Virtually every forestry company that the SPLC has encountered provides workers with pay stubs showing that they have worked substantially fewer hours than they actually worked. Relying on interviews with more than 1,000 pine tree workers, the SPLC has concluded that this industry systematically underpays its workers.
Escolastico De Leon-Granados, an H-2B worker from Guatemala, said he was consistently underpaid while working for Eller and Sons Trees, Inc. “We worked up to 12 or 13 hours and we could only plant 1,300 or 1,500 seedlings,” he said. “Our pay would come out to approximately $25 for a 12-hour workday. At the end of the season, I had only saved $500 to send home to my family.”
Because of the lack of enforcement by government officials and the vulnerability of guestworkers, this exploitation has continued largely unfettered for many years.
In 2007, the SPLC filed a class action lawsuit against the Arkansas-based tomato operation Candy Brand, LLC for failing to comply with federally mandated wage protections in addition to the terms of the workers’ contracts.48 The company relied on hundreds of Mexican H-2A workers each season to harvest and pack tomatoes.
The workers each paid up to $3,500 in travel, visa and recruitment expenses for the opportunity to work in the United States. The company’s agents in Mexico had promised the workers decent wages. Rather than the hourly pay rate they were promised, however, the employers paid the workers who harvested tomatoes a flat rate of $50 a day. Under this pay scheme, the workers made less per hour than the Adverse Effect Wage Rate to which they were entitled as H-2A workers. Over the course of five years, the company cheated the tomato harvesters out of hundreds of thousands of dollars.
Candy Brand profited further by denying overtime compensation to its packing shed workers. “I often worked in the packing shed from 6 a.m. to 11 p.m. without a single day of rest,” said Juan Pablo Asencio Vasquez. “Our schedule was exhausting but we never received any additional compensation for the long hours we worked. After about a month, I approached the boss and told him that I was worried since I still had not been able to recoup the money I spent to come to the U.S. He said there was nothing he could do.”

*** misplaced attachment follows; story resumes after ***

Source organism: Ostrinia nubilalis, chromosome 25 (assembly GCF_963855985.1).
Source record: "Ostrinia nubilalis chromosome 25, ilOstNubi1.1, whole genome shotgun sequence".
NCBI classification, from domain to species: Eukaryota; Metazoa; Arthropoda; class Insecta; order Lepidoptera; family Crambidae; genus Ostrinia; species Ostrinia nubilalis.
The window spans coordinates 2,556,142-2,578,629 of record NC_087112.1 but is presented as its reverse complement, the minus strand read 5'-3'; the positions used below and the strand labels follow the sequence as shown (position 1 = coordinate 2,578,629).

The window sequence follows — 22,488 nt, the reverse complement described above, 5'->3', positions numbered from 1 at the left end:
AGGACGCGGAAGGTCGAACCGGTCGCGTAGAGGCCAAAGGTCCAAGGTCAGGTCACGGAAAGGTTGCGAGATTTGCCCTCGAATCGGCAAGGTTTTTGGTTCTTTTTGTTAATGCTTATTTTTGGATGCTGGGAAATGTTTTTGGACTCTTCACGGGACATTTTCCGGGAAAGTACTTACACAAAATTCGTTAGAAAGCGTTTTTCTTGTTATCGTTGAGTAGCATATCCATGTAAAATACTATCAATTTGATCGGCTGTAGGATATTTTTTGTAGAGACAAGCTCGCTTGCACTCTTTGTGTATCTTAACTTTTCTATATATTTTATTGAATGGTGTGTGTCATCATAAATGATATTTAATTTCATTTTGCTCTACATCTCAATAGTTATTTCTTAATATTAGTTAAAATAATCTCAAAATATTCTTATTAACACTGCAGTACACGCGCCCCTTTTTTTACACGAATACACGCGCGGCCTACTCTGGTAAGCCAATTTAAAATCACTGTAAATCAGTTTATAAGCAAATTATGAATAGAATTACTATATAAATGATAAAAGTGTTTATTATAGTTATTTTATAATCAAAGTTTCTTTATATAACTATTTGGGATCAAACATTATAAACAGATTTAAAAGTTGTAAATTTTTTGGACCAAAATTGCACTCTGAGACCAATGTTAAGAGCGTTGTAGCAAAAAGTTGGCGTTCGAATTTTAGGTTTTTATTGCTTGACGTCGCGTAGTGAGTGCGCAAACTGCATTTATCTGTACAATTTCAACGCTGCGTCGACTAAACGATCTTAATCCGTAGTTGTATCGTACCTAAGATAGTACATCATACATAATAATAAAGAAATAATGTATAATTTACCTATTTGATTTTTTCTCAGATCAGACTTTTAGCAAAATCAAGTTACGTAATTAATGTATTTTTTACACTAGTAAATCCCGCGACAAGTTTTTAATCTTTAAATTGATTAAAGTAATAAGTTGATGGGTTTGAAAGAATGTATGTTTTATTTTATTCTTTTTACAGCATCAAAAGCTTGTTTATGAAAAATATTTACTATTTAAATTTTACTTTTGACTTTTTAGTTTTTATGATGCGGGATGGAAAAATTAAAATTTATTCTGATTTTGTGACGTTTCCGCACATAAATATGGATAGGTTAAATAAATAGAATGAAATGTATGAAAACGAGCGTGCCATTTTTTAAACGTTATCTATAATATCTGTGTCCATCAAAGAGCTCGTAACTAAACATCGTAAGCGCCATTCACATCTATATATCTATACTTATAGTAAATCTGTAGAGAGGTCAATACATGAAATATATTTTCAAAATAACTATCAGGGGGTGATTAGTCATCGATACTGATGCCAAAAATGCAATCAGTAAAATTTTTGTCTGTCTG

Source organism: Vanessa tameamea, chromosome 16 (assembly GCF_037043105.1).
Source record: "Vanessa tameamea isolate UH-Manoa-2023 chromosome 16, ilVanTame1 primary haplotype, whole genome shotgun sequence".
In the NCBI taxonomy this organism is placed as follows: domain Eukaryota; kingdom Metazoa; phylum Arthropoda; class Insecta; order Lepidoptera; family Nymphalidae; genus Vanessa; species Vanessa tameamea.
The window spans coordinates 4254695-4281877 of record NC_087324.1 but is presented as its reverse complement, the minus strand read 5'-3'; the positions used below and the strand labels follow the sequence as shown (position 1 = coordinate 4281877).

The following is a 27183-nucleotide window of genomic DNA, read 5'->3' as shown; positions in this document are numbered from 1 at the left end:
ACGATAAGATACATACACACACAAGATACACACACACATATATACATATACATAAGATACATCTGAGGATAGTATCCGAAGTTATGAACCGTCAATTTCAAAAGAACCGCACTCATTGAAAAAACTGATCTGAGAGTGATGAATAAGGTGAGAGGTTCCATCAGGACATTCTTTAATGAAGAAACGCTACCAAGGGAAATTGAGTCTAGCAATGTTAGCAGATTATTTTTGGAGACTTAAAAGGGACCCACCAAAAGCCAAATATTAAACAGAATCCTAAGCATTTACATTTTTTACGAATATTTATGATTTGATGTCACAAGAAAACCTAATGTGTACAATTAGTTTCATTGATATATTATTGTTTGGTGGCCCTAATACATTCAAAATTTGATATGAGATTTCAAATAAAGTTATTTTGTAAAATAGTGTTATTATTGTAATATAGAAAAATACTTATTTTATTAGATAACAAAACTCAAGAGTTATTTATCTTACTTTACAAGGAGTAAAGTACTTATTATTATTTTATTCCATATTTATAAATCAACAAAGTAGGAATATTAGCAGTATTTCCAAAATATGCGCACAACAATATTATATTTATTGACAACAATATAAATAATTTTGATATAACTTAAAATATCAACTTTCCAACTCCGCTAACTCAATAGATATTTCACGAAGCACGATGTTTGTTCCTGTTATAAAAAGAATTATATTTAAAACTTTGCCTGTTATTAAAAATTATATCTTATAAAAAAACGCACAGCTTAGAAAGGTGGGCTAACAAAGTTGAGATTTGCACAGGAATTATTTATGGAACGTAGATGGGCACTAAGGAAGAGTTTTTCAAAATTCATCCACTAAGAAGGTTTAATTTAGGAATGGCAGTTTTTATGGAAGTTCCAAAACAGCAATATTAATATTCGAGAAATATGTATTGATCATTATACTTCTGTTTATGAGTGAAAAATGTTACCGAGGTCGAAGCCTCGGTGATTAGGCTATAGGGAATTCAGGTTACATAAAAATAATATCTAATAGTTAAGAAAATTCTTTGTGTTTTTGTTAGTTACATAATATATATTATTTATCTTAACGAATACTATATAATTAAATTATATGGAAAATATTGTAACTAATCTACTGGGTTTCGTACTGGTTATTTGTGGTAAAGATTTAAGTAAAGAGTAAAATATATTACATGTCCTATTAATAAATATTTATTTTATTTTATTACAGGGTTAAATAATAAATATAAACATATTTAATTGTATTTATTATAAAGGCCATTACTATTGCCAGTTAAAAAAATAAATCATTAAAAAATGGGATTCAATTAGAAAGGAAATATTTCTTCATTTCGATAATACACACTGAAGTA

Candy Brand also violated the law by failing to reimburse workers for the money they spent on visa fees and transportation costs from their hometowns in Mexico to Arkansas, effectively bringing their first week’s pay below the federal minimum wage. From 2003 to 2007, the company underpaid H-2A workers by more than $1 million by illegally shifting the burden of these expenses to its workforce.
After reaching a settlement agreement in December of 2011, workers succeeded in recovering $1.5 million in back wages and damages for a class of more than 1,800 workers. Despite the overwhelming evidence of worker exploitation presented in the lawsuit, the Department of Labor has continued to certify the tomato company (under the new name of Clanton Farms, LLC) to bring in H-2A workers for the tomato harvest.
In an attempt to stop this widespread wage abuse, the SPLC has filed seven class action lawsuits against large H-2 employers since 2004. To date, four of those lawsuits have been settled, resulting in employers and contractors agreeing to pay back wages to class members and change the way they do business.49 One case on behalf of forestry workers resulted in an $11 million judgment.50 The Candy Brand case, discussed above, resulted in a $1.5 million judgment for the tomato workers. One case is still pending.51